Good lord. It’s like we’ve created a whole community of seven-year-olds in thirty-year-old bodies with jobs and responsibilities and shit. If I were in charge, first thing I’d do is institute a “Breeding License” test. We start with a simple operation on every boy and girl beginning at about age seven. Then, in order to get your license, you must first demonstrate that you can perform such simple societally-beneficial functions like self-management and having a reasonable conversation with another human being before you could get your tubes un-tied.
Maybe that way we’d give ourselves a bit of time to grow the fuck up and realize that conflict, especially emotional confrontation, is not a catastrophe to be avoided at all costs. In fact, those smaller, seemingly unimportant conversations are actually like an emotional vaccine, strengthening our systems for the harder work that we’ll have to do in the future.
note – this was originally published on the Trailhead Conference blog, which has since gone bye-bye. I subsequently published it on an also-bye-bye Medium.com page (link for teh googlez).
May, 2014. Interior, downtown Indianapolis branch of a large national bank. One personal banker seated across from me in a standard bank chair. One person, me, seated in my standard bank chair, listening to her speak.
The personal banker was, at best 26 years old. She had no clue what was happening in my life. She had no idea what had been transpiring the last six months, or the last six years. And because of that ignorance, what she said next devastated me.
She put her hands together, index fingers and thumbs touching, as if she were about to play a quick rhythm on a small drum. “So,” she said, and as she started to separate her hands (like Moses parting a bowl of soup), the next five words destroyed my life as I knew it and launched me full-blown into my “mid-life crisis”.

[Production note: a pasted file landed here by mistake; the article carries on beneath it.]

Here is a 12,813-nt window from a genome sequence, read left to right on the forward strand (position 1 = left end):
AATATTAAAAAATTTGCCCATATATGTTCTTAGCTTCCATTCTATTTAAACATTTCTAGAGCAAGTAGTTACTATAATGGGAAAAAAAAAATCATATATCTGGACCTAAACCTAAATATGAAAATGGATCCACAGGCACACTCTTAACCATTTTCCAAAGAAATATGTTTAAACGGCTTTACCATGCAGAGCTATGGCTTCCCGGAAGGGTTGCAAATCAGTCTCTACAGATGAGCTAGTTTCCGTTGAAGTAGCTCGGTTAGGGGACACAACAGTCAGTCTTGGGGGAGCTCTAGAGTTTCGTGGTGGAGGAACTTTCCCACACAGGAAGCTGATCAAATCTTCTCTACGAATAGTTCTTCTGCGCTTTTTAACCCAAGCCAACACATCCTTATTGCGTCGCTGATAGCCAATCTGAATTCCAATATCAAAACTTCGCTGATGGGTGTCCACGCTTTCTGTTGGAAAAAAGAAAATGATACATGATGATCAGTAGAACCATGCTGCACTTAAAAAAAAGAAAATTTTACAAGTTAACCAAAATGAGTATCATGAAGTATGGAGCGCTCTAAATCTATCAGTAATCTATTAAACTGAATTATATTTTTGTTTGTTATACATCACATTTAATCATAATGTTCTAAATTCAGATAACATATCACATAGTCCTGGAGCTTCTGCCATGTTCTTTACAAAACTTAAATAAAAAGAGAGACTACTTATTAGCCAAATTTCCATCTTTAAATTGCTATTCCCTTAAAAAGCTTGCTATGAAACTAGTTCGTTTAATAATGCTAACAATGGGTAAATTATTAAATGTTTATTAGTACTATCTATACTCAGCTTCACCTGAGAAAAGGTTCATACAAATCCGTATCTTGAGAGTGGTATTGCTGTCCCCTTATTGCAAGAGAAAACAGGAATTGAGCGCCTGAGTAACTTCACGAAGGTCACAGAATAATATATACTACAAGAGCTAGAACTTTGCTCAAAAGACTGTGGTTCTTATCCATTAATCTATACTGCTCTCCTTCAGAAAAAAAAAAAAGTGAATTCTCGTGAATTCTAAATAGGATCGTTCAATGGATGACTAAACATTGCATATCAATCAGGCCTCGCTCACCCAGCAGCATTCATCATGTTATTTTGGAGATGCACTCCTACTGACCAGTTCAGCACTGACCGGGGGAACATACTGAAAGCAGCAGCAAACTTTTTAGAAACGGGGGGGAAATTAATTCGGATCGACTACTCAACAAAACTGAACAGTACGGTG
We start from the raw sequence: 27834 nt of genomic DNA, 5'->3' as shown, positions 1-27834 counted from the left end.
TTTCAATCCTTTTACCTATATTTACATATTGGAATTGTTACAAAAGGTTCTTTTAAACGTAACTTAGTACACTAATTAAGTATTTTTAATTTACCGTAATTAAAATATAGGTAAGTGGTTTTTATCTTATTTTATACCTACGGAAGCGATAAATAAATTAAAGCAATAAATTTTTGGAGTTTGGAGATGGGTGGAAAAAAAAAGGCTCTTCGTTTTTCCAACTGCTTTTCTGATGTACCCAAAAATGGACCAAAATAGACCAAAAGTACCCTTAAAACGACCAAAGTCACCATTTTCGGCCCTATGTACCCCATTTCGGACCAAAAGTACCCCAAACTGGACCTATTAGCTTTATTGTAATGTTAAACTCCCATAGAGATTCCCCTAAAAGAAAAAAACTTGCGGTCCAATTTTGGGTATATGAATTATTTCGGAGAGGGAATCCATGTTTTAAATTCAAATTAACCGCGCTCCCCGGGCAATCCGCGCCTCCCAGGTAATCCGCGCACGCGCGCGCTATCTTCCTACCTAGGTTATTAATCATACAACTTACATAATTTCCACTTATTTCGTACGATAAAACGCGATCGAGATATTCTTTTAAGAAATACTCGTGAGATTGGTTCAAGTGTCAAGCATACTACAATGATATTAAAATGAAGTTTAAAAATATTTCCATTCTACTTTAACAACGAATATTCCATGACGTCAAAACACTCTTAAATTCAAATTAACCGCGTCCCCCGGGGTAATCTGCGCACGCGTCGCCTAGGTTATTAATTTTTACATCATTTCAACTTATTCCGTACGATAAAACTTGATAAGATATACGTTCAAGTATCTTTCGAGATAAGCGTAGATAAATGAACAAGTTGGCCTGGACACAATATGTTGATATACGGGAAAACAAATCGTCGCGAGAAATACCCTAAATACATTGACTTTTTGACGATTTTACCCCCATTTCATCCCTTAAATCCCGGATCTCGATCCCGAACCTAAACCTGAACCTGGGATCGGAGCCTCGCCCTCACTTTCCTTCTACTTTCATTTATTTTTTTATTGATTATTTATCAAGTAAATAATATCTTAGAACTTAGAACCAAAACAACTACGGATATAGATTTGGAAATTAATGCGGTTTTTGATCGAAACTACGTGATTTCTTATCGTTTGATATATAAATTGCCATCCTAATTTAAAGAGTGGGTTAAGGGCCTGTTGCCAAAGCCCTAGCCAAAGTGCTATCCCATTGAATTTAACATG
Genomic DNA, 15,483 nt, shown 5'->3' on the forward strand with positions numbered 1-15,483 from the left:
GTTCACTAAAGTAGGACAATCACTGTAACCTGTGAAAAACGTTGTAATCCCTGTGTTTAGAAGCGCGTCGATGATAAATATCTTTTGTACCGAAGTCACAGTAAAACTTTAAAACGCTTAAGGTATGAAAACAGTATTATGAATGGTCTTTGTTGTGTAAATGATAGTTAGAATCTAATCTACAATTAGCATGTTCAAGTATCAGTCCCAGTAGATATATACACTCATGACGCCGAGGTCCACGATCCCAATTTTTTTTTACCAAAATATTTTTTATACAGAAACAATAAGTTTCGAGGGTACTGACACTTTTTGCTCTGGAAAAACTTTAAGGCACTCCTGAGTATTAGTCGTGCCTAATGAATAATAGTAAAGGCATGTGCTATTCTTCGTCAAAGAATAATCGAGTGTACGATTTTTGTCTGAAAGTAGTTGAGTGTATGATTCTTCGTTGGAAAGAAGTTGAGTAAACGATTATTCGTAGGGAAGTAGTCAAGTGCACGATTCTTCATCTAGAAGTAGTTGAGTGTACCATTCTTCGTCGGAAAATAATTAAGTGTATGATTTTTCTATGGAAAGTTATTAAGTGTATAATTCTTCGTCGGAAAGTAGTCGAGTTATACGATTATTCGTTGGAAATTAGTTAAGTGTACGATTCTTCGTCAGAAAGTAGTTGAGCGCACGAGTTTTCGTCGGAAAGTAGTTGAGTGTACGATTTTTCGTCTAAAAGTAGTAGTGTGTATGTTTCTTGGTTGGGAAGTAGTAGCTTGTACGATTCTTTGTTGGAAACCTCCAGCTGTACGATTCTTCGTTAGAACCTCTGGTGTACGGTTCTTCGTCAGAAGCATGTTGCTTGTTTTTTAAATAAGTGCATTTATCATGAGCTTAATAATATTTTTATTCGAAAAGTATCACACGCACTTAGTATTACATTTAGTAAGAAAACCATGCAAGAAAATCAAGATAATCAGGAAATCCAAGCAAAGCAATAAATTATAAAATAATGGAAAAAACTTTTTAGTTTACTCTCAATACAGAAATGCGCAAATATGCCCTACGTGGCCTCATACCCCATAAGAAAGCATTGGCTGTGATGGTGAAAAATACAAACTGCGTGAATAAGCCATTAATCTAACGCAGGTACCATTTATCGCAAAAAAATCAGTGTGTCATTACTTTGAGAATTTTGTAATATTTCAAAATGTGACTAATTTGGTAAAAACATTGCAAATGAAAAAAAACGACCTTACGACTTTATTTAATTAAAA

I have stated for the record my opinion that the term mid-life crisis is inappropriate, but since it’s still a fairly common term I’m going to continue to use it here. Plus we have the pejorative expectation that if you’re going through your mid-life crisis, that this is some kind of failure of your character. That you are somehow weak because you can’t stand up to the demands of life, and you’re seeking an easy way out.
Well, let me tell you, my mid-life crisis was certainly not a failure of my character. I don’t think anyone who saw me go through that would have said I was weak. That I had failed. That I had given up and was looking for a shortcut or a way out.
No, what happened to me was, essentially, a combination of multiple storms all hitting within a six-month period. And, to be honest, only one of those could be considered my fault.
I’ve said this before, and I’ll say it again. Your mid-life crisis happens to you, it does not happen because of you. Most often this is a period of searching, of introspection, of exploration, and usually they’re set off by some inciting incident. Mine lasted about two years, kicked off by four different major events all coming together in a pretty short time frame.